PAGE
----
The novel's origin story helps illustrate Herbert's environmental intentions, as do the author's many public comments on the book. In a 1969 interview about Dune at California State University, Fullerton, Herbert asserted that he had long believed "that man inflicts himself on his environment. That is . . . Western man." But, as Britt points out, Herbert started explicitly referring to Dune as an environmental allegory only years after its publication, playing up the book's ecological themes as the burgeoning environmental movement claimed the novel as its own. Readers in the 1960s understood Dune as a thinly veiled metaphor for the global demand for oil, an interpretation strengthened by Herbert's arguably problematic use of Middle Eastern culture and language within the story.

Given that readers and book critics immediately pegged Dune as a prescient environmental text, how is it possible that film directors adapting the story for the screen have treated ecology as a minor theme? In the case of Lynch's Dune, the minimizing is likely because the director was so preoccupied with being faithful to the book that the movie became overstuffed; there simply wasn't room to dwell on environmentalism. Lynch's work is famously abstract and menacing, and in his hands, Dune became a grotesque fever dream. The movie flopped and is widely considered incomprehensible; the film's inability to pick up on the ecological ideas Herbert put down is the least of its problems.

In stark contrast to the plot-heavy Lynch version, Villeneuve's recent adaptation is sleek and spare. The 2021 first installment did well at the box office, proving that with better special effects and the ability to split up the story into multiple parts, it is in fact possible to successfully translate Herbert's convoluted novel to the screen. But while Villeneuve's version makes more of an effort than Lynch's to explore some of Dune's meatier themes, like colonization, it fails to nail the environmental ideas.

During a press conference following the release of the first part of Dune, Villeneuve connected his film to climate change, saying that the book is "a prediction of what will happen" in the 21st century and about "survival." You'll have to take his word for it. As Lynch did in 1984, Villeneuve does occasionally tap into the source material's environmentalism through visual storytelling. In one shot, villain Baron Harkonnen (played by Stellan Skarsgård) plots to overthrow House Atreides and exterminate the Fremen as he's submerged in a vat of oil—a subtle detail that could be interpreted as linking the fight over spice on Arrakis to the struggle for petroleum on Earth. In another scene, Paul Atreides (played by Timothée Chalamet) is stranded in the deep desert, where he spots what looks like a long-eared jerboa licking sweat off its ears to stay hydrated. They exchange a look, each seemingly surprised by the other's ability to survive in the arid environment.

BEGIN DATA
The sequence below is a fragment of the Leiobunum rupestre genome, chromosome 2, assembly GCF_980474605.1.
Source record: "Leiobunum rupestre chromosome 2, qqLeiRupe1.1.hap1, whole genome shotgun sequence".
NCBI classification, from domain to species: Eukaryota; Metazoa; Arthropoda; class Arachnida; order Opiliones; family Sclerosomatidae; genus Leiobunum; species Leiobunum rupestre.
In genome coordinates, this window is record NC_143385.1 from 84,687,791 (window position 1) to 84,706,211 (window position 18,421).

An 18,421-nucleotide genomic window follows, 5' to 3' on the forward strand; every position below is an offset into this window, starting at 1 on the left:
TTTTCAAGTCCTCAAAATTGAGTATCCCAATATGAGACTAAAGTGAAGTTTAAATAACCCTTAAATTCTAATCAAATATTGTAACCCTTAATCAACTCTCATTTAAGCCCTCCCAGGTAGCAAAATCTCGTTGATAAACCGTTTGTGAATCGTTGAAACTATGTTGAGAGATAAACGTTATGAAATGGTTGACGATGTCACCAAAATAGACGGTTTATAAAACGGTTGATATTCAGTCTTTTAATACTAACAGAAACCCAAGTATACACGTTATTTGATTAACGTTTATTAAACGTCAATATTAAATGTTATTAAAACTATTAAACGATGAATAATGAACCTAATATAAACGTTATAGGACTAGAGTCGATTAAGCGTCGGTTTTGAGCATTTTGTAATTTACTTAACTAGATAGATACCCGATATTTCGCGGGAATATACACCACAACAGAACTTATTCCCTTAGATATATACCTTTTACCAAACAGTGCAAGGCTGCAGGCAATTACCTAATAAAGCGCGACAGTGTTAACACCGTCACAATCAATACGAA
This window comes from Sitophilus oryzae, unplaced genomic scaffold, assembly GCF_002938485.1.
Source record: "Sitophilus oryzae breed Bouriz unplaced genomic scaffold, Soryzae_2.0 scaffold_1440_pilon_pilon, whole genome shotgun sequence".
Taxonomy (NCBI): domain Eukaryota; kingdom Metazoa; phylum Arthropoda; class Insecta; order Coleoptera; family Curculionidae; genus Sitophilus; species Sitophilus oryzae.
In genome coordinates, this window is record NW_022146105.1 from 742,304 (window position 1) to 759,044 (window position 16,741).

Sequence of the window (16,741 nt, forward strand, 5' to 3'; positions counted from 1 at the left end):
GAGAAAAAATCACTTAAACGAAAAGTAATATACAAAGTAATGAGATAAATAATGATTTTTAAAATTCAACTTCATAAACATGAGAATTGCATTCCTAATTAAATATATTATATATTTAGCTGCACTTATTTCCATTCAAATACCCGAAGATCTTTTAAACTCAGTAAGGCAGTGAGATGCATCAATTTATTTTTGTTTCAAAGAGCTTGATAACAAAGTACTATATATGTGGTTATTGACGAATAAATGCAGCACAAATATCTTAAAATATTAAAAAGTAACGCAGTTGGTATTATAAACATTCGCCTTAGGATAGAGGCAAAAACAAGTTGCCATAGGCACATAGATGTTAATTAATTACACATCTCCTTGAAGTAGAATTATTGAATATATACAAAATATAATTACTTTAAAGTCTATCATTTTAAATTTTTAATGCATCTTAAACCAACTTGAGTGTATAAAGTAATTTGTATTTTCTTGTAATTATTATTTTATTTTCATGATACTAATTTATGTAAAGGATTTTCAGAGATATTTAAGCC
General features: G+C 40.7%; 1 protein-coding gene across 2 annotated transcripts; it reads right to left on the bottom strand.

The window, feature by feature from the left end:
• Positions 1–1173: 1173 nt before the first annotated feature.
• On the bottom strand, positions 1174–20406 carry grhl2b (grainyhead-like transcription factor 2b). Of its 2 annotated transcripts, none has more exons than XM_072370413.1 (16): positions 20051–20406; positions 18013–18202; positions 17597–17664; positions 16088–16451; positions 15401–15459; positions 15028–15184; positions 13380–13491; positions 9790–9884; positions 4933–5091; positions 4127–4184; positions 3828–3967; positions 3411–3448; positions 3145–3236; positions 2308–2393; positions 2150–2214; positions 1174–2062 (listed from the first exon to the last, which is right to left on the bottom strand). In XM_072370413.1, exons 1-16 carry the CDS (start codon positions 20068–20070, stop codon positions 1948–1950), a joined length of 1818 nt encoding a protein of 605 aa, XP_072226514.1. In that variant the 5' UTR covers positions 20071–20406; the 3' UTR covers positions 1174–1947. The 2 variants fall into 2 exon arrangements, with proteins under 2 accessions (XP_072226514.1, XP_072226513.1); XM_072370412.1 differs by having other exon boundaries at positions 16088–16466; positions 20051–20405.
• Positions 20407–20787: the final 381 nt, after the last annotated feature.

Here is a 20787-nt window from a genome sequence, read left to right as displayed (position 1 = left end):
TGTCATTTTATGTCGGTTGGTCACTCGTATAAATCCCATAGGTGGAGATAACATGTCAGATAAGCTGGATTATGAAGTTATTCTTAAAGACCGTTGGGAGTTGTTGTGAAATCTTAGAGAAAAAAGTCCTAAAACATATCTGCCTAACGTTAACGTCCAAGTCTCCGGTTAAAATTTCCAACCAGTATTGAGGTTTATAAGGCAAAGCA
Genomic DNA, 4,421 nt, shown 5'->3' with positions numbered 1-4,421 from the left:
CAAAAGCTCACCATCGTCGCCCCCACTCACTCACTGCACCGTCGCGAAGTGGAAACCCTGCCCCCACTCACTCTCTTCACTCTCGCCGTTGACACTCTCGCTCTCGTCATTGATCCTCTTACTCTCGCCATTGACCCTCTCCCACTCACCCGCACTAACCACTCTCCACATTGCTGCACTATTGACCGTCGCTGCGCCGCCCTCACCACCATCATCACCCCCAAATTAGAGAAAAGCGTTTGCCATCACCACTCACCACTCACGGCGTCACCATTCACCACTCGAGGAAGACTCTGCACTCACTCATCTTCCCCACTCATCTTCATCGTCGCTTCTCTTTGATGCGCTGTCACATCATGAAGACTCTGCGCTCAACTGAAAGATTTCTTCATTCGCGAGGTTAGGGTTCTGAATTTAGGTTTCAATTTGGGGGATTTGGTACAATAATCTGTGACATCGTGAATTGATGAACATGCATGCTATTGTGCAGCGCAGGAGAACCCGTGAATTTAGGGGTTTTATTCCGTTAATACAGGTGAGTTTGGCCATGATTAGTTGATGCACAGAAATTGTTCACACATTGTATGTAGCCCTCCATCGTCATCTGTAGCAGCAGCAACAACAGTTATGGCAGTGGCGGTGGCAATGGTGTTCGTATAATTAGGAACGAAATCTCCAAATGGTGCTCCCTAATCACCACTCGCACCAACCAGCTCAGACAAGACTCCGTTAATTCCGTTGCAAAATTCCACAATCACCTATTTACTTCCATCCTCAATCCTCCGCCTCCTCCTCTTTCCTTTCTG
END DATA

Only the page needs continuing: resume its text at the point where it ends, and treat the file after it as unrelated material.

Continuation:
The movie is interspersed with peaceful shots, like the one of the jerboa, and sublime, stunning images of endless sand Dunes. In this way, Villeneuve succeeds in showcasing drylands as places full of life and beauty, rather than sites of just desolation. A quick perusal of the movie's Rotten Tomatoes page, however, suggests that the adaptation's ecological undertones eluded most critics. It doesn't help that deserts are rarely the setting for so-called environmental movies. Films like Princess Mononoke and Avatar pull at viewers' heartstrings by depicting lush, green landscapes under threat. Mountains, forests, and otherworldly seascapes are often used in media to make the point that nature is in danger. Drylands, not so much.

Of course, a film doesn't need to (and probably shouldn't) bash viewers over the head to get a message across. But because audiences aren't primed to understand desert-set movies as "environmental," Dune could've done a bit more sermonizing.

Villeneuve clearly considers Herbert's novel an ecological story, but his adaptation prioritizes visual aesthetics and world-building at the cost of some of the book's core ideas. The environmental subtleties are so subtle that they get lost. In a 2021 interview, Villeneuve acknowledged that he "just skimmed the surface of some ideas that will be approached deeper in the second movie." If so, he's got plenty of material. Trailers for the second part, though, suggest more explosions, not more ecology.

The second half of Dune (the book) is weirder and more radical than the first. In the deep desert, Atreides assimilates into Fremen culture, and his desire to protect Arrakis grows. Similarly, it took time for Herbert himself to fully own his book as an environmental one—only after he realized readers were making those connections themselves. Perhaps Villeneuve's second installment will undergo a comparable process of maturation. As the character Chani (played by Zendaya) says at the end of Dune: Part One, "This is only the beginning."